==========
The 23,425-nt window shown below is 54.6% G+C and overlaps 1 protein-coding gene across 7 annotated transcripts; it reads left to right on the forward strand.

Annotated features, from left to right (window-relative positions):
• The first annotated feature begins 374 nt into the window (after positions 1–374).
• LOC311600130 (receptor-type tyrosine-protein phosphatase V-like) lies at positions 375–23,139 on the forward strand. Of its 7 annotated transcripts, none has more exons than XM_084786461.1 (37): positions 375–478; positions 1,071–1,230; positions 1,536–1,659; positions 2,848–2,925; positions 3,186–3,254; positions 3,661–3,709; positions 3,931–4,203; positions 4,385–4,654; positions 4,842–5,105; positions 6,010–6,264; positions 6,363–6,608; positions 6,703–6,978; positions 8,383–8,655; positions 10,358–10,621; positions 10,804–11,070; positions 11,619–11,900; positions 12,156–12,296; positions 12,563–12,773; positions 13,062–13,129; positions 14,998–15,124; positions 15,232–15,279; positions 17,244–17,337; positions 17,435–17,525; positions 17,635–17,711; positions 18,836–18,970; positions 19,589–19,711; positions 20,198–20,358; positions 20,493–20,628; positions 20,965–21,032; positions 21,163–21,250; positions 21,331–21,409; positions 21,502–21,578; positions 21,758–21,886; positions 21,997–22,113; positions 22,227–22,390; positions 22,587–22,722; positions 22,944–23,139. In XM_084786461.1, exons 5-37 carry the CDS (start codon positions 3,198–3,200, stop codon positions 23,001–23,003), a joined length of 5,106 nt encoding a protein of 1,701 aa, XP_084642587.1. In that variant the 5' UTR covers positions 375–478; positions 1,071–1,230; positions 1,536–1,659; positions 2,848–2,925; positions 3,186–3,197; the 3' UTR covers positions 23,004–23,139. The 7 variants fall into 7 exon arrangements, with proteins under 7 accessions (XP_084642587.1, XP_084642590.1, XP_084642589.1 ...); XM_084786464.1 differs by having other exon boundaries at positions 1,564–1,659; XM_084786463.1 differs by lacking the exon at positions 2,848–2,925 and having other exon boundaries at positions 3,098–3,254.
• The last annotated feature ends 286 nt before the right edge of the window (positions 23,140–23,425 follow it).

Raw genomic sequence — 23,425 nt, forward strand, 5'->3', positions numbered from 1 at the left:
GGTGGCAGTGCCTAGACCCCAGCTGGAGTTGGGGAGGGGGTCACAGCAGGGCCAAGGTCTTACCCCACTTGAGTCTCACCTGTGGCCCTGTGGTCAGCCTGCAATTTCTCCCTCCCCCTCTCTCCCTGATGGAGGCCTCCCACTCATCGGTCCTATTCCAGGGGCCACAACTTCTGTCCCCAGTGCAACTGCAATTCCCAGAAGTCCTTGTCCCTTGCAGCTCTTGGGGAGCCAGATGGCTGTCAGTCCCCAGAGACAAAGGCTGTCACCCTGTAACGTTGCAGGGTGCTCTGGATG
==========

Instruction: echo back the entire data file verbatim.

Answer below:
The 23,425-nt window shown below is 54.6% G+C and overlaps 1 protein-coding gene across 7 annotated transcripts; it reads left to right on the forward strand.

Annotated features, from left to right (window-relative positions):
• The first annotated feature begins 374 nt into the window (after positions 1–374).
• LOC311600130 (receptor-type tyrosine-protein phosphatase V-like) lies at positions 375–23,139 on the forward strand. Of its 7 annotated transcripts, none has more exons than XM_084786461.1 (37): positions 375–478; positions 1,071–1,230; positions 1,536–1,659; positions 2,848–2,925; positions 3,186–3,254; positions 3,661–3,709; positions 3,931–4,203; positions 4,385–4,654; positions 4,842–5,105; positions 6,010–6,264; positions 6,363–6,608; positions 6,703–6,978; positions 8,383–8,655; positions 10,358–10,621; positions 10,804–11,070; positions 11,619–11,900; positions 12,156–12,296; positions 12,563–12,773; positions 13,062–13,129; positions 14,998–15,124; positions 15,232–15,279; positions 17,244–17,337; positions 17,435–17,525; positions 17,635–17,711; positions 18,836–18,970; positions 19,589–19,711; positions 20,198–20,358; positions 20,493–20,628; positions 20,965–21,032; positions 21,163–21,250; positions 21,331–21,409; positions 21,502–21,578; positions 21,758–21,886; positions 21,997–22,113; positions 22,227–22,390; positions 22,587–22,722; positions 22,944–23,139. In XM_084786461.1, exons 5-37 carry the CDS (start codon positions 3,198–3,200, stop codon positions 23,001–23,003), a joined length of 5,106 nt encoding a protein of 1,701 aa, XP_084642587.1. In that variant the 5' UTR covers positions 375–478; positions 1,071–1,230; positions 1,536–1,659; positions 2,848–2,925; positions 3,186–3,197; the 3' UTR covers positions 23,004–23,139. The 7 variants fall into 7 exon arrangements, with proteins under 7 accessions (XP_084642587.1, XP_084642590.1, XP_084642589.1 ...); XM_084786464.1 differs by having other exon boundaries at positions 1,564–1,659; XM_084786463.1 differs by lacking the exon at positions 2,848–2,925 and having other exon boundaries at positions 3,098–3,254.
• The last annotated feature ends 286 nt before the right edge of the window (positions 23,140–23,425 follow it).

Raw genomic sequence — 23,425 nt, forward strand, 5'->3', positions numbered from 1 at the left:
GGTGGCAGTGCCTAGACCCCAGCTGGAGTTGGGGAGGGGGTCACAGCAGGGCCAAGGTCTTACCCCACTTGAGTCTCACCTGTGGCCCTGTGGTCAGCCTGCAATTTCTCCCTCCCCCTCTCTCCCTGATGGAGGCCTCCCACTCATCGGTCCTATTCCAGGGGCCACAACTTCTGTCCCCAGTGCAACTGCAATTCCCAGAAGTCCTTGTCCCTTGCAGCTCTTGGGGAGCCAGATGGCTGTCAGTCCCCAGAGACAAAGGCTGTCACCCTGTAACGTTGCAGGGTGCTCTGGATG